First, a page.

by David Drake
Raising capital is perhaps the most difficult challenge any entrepreneur faces in starting a business. And for many, it’s unavoidable. Some resort to family and friends for quick cash. Others get it through #loans, #leases and #investors.
While the road is bumpy for almost everyone keep in mind that patience is key and it will happen.
In today’s business climate, there are literally hundreds of ways to fundraise, and the journey is usually far more complex and daunting that simply soliciting a loan from your favorite rich uncle.
Here are six rules to keep you on the right road to raising capital.
1. Establish clear, realistic goals.
From day one, clearly state your startup’s objective. If you can’t explain your vision in concrete terms to potential investors, you can’t expect them to give you their money.
Be realistic about what you are trying to accomplish. By laying out your plan in detail, you should be able to say with confidence what you can expect to accomplish. Investors deserve transparency and truth. Your partnership must be based on trust — and only credibility can breed it. Making a good impression with a solid pitch presentation is important, but it won’t guarantee funding. Credibility invokes confidence, which mitigates risk and opens wallets.
2. Have a solid team in place.
Any startup is only as good as its people. A strong, efficient and success-driven team is absolutely necessary. Your team represents the company, its goals, its vision and credibility. Recruiting people with sound reputations for honesty and integrity helps attract investments. After all, you are your team.
3. Focus on the “real” market.
Exhaustive, in-depth market research is the only way to map a blueprint for success. Many early stage businesses are too eager to get started and end up setting out in the wrong market. The best market for a new business is not always the biggest or the steadiest. You have to do your homework. There is no replacement for in-depth market research.
You and your startup team should profile a variety of markets. That is the only way to determine which one is the best fit for your business. Market research can be tedious, but it is the bedrock of a solid business plan.
4. Get your name out there.
The biggest irony in raising capital? You need some capital to do it. Investors won’t know every detail about your project, so you have to decide what essential information to deliver. Fortunately, the Internet is the best advertising medium invented, and it’s always open for new business.
The web is without a doubt the most powerful place to advertise. Even better, it’s cheaper than broadcast TV, radio or print media. Social media can also be a real boon, as solid networking can help you connect directly with potential investors. That’s how you create the support network for your project.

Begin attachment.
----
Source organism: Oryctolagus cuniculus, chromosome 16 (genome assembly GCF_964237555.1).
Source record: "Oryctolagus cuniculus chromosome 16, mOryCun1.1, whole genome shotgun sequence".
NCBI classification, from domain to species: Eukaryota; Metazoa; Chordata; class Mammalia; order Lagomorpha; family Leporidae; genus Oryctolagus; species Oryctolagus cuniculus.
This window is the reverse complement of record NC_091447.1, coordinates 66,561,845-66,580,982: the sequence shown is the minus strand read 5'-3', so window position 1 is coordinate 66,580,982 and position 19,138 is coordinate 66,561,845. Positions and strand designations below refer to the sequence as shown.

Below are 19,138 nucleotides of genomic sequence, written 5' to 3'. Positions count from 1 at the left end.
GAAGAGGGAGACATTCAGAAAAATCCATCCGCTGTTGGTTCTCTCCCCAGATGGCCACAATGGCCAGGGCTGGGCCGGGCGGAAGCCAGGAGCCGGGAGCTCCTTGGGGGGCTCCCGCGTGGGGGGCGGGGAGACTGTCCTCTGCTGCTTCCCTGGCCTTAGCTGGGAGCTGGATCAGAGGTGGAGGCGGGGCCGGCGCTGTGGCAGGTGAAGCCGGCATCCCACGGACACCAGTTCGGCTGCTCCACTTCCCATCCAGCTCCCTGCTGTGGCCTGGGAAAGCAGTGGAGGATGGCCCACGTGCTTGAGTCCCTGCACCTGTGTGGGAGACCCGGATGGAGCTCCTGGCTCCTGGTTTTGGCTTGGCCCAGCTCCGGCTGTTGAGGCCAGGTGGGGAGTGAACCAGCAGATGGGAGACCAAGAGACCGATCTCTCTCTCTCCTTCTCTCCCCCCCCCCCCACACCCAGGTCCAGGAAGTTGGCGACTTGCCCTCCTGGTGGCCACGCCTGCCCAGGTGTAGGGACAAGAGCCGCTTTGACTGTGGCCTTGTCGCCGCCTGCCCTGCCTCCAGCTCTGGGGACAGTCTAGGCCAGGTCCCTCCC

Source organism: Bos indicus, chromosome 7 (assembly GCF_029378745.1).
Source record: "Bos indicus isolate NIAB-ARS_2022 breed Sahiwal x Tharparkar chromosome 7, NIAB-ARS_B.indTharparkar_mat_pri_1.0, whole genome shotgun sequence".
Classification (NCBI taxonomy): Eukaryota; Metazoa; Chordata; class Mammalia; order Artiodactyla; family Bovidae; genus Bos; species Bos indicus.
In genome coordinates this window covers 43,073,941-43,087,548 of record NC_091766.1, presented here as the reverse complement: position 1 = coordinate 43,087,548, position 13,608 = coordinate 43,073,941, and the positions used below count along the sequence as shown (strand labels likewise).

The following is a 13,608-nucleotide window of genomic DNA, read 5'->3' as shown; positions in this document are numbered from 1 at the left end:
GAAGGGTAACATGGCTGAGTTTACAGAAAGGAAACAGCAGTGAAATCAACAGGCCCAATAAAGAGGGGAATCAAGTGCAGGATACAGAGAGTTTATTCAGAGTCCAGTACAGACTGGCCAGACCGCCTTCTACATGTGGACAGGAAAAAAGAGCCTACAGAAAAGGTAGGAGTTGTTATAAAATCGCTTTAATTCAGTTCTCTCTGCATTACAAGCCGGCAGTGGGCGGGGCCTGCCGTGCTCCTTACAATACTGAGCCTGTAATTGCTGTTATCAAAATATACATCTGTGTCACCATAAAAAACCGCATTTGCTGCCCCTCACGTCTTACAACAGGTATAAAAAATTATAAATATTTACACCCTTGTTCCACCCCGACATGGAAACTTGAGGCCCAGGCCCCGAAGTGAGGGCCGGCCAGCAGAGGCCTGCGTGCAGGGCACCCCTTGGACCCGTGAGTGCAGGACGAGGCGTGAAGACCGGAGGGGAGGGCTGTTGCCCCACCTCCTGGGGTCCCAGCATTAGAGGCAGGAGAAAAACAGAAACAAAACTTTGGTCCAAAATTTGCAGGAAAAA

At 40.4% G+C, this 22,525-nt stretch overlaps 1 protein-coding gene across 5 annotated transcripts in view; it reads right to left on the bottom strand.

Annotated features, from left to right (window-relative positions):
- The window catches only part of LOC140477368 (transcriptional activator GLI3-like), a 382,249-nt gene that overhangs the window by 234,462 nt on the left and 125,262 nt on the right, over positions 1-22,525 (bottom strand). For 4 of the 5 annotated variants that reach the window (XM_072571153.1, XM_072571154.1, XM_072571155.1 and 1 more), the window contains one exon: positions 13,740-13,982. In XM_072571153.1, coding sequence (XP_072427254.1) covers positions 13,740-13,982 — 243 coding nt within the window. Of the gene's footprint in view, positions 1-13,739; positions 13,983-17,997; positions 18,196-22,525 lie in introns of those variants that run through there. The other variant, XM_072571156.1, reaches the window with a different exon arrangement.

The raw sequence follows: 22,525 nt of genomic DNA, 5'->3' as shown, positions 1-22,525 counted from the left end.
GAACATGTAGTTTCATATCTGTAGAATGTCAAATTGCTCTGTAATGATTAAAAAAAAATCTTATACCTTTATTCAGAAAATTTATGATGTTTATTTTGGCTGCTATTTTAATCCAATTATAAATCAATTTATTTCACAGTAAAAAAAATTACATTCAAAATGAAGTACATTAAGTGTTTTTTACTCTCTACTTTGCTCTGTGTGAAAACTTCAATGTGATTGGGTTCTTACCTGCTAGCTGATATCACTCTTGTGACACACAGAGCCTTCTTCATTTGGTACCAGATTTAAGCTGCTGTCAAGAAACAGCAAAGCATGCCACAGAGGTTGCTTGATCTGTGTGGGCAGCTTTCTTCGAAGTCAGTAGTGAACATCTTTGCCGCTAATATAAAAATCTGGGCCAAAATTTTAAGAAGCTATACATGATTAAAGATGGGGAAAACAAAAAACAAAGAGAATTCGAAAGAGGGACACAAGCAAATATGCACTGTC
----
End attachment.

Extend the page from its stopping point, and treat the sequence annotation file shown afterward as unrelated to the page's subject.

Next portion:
5. Consider crowdfunding for validation.
Crowdfunding is one of the best fundraising tools available for startups today. The concept is simple: You advertise your business idea in a number of difference dedicated platforms and users vote with their wallets. A crowdfunding pitch can also be a good litmus test. If you don’t attract investors (or interested customers), you should consider tweaking your pitch or your business model.
Choosing the right platform is paramount. Again, do your homework, this time in the form of due diligence of the companies managing your crowdfunding initiative. You need to verify the solidity and validity of the platform, including the track records of those running the platform.
6. Keep ‘em close.
In the end, your success will depend upon the credibility you’ve built and the connections you’ve established. A successful venture is the result of a series of positive interactions between the business and its investors. Keeping investors in the fold will make them comfortable and confident about how things are being run. Remember, they will keep the engine running but only as long as they are confident you are moving in the right direction.
The road to raising capital can be a bumpy ride. But with the right approach, the right people and the right funding avenue, it’s one worth taking.
Note: This article originally appeared on Entrepreneur with this link http://www.entrepreneur.com/article/236699 on August 22, 2014.
David Drake is an early-stage equity expert and the founder and chairman of LDJ Capital, a New York City-based family office, and The Soho Loft Media Group – The Voice of Capital Formation – a global financial media company with three divisions: Victoria Global Corporate Communications, Times Impact Publications, and The Soho Loft Conferences. You can reach him directly at David@LDJCapital.com.